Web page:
Divided Supreme Court reveals nothing new


Illustration by Kathleen Hetherington.

It is sad but not shocking that something as fundamental as equal employment rights is up for debate. The recent Supreme Court hearings of cases involving LGBTQ employment rights reveals the amount of growth still needed from all people.

The three cases heard by the Supreme Court, Altitude Express Inc. v. Zarda, Bostock v. Clayton County and R.G. & G.R. Harris Funeral Homes v. EEOC, focused on the firings of two gay men, Donald Zarda and Gerald Bostock, and a trans woman, Aimee Stephens, who claim that their coming out lead to their firing. While the court was mostly able to understand and stomach the gay males’ stories, the case involving the firing of the trans woman highlighted both sides’ poor understanding. The casual disrespect towards plaintiff Stephens shows how much growth is needed among the justices.

There seems to be this common thought that we live in an ultra forward-thinking world where LGBTQ people have all the rights they need. You would think that this idea of a liberal fantasyland died with the international elections of a number of far-right leaders, but this myth is still being pushed out there. Straight Twitter users will lead you to believe that this is a queer-focused world where the queer agenda is alive and well as trans women are killed on a near-daily basis.

It can be easy to assume that the right-leaning justices would focus on hot button issues popular among Reddit users. However, it is slightly surprising to hear the amount of time Justice Sonia Sotomayor spent on these right-wing non-issues. It seems that Justice Sotomayor has a desire to learn more and grow, but it is still disappointing for someone who you view as being on your side to entertain these non-issues.

So much of the time spent by the Supreme Court was talking about bathrooms. This non-issue is founded on the idea that those who are not cis-gendered are other and goes back to the historical stereotype of predatory queerness. To play into and entertain the bathroom debate is to entertain and play into these dated, negative stereotypes.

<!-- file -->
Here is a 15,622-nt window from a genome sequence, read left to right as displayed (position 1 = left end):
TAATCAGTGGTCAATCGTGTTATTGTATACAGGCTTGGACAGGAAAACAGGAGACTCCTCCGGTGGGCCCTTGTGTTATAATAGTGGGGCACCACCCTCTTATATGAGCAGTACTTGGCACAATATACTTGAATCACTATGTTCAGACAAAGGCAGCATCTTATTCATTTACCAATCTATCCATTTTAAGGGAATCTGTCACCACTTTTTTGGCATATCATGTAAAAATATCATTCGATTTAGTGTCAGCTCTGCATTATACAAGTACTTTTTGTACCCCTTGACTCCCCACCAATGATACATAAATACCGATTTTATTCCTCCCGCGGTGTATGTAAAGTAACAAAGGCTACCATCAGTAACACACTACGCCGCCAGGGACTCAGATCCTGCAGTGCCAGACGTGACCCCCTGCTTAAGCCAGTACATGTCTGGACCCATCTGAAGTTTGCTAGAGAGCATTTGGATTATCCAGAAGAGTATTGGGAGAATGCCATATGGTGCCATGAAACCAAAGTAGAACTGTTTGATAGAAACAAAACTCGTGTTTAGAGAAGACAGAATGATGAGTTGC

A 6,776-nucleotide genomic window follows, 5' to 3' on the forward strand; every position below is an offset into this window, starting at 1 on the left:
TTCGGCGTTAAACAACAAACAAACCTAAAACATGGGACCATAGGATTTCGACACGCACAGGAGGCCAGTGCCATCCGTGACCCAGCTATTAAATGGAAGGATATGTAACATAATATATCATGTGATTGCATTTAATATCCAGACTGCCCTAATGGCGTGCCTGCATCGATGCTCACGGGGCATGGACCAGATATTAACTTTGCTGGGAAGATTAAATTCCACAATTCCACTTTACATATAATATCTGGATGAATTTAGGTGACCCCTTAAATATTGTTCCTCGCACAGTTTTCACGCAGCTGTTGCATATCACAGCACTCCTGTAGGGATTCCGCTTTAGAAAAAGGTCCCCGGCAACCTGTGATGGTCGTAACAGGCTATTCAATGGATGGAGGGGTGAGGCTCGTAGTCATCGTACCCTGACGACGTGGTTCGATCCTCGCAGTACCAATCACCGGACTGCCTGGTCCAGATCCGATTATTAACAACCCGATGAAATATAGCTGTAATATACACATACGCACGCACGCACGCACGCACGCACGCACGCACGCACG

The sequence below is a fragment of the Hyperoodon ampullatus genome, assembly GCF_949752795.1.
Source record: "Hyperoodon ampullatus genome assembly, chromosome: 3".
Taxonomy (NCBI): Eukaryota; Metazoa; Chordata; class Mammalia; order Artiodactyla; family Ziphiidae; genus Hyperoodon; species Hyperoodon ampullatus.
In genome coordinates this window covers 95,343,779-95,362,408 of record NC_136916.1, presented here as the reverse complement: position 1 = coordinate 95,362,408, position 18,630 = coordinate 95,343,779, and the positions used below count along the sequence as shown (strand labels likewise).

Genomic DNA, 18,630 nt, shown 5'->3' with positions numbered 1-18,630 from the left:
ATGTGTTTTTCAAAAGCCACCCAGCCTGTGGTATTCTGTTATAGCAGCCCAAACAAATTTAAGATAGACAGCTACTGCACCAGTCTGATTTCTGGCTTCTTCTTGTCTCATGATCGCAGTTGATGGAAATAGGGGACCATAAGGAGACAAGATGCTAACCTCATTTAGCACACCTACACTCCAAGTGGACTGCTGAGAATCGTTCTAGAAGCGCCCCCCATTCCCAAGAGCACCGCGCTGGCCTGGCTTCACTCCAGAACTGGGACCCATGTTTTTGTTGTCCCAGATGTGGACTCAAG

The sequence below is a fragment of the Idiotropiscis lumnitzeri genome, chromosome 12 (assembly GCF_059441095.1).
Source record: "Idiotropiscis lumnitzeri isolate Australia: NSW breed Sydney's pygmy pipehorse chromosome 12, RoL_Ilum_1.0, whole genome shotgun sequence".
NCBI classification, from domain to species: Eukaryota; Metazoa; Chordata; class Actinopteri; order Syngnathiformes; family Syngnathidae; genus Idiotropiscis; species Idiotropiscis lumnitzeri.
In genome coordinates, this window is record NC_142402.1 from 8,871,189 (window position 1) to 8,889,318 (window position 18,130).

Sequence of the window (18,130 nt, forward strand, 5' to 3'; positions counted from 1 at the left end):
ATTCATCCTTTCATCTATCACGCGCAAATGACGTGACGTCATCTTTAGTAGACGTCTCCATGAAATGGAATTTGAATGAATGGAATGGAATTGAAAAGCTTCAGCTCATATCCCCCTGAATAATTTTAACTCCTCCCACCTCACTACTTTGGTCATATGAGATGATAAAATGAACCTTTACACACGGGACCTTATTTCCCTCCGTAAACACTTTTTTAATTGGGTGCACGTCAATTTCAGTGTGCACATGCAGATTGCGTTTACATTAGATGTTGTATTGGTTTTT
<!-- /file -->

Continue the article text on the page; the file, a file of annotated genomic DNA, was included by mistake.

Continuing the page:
As of now, only 21 states have laws that protect LGBTQ workers from being fired over their sexual orientation or gender identity. Not surprisingly, Mississippi stands as one of the states that allow people to get fired over who they are. While I might have my own fears of losing a job as a gay man in Mississippi, the scariest fears come likely from the trans and non-cis workers. As was shown with how Stephens was treated in comparison to the two gay men, there is an apparent difference in how trans people are treated in the workplace. This difference made clear by the justices’ language makes it even more necessary for Title VII to include the rights of LGBTQ people.

The whole shebang basically relies on Trump-appointed Justice Gorsuch. What a sad world we live in where it is supposed to be celebratory that this case on equal rights has a slight possibility of going 5-4. Yet another day where it seems that gaining sympathy and being a decent human being is a challenge for some.

This case mostly just shows how much we all need to learn. Even those who might think they are on the right path need to step outside their comfort zone and learn more about those around them. This is not some queer-focused world like those on the far right might lead you to believe. There is still so much work to be done.

It should not have to be said, but LGBTQ people deserve equal rights on all fronts. No one should be fired for existing and living in their truth. LGBTQ rights did not end with same-sex marriage. I do not care about getting married. I care about getting money.